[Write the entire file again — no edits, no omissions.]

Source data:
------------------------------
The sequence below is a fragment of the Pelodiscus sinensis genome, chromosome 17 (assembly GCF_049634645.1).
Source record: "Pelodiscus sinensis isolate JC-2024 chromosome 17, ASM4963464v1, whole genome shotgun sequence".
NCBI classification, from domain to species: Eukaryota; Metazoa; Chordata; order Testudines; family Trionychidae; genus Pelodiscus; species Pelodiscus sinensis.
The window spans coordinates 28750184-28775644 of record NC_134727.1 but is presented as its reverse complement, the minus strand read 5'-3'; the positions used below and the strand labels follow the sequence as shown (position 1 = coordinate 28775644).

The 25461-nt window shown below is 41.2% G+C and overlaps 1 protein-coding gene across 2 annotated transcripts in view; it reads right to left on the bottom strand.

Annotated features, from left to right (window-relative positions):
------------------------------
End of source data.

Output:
The sequence below is a fragment of the Pelodiscus sinensis genome, chromosome 17 (assembly GCF_049634645.1).
Source record: "Pelodiscus sinensis isolate JC-2024 chromosome 17, ASM4963464v1, whole genome shotgun sequence".
NCBI classification, from domain to species: Eukaryota; Metazoa; Chordata; order Testudines; family Trionychidae; genus Pelodiscus; species Pelodiscus sinensis.
The window spans coordinates 28750184-28775644 of record NC_134727.1 but is presented as its reverse complement, the minus strand read 5'-3'; the positions used below and the strand labels follow the sequence as shown (position 1 = coordinate 28775644).

The 25461-nt window shown below is 41.2% G+C and overlaps 1 protein-coding gene across 2 annotated transcripts in view; it reads right to left on the bottom strand.

Annotated features, from left to right (window-relative positions):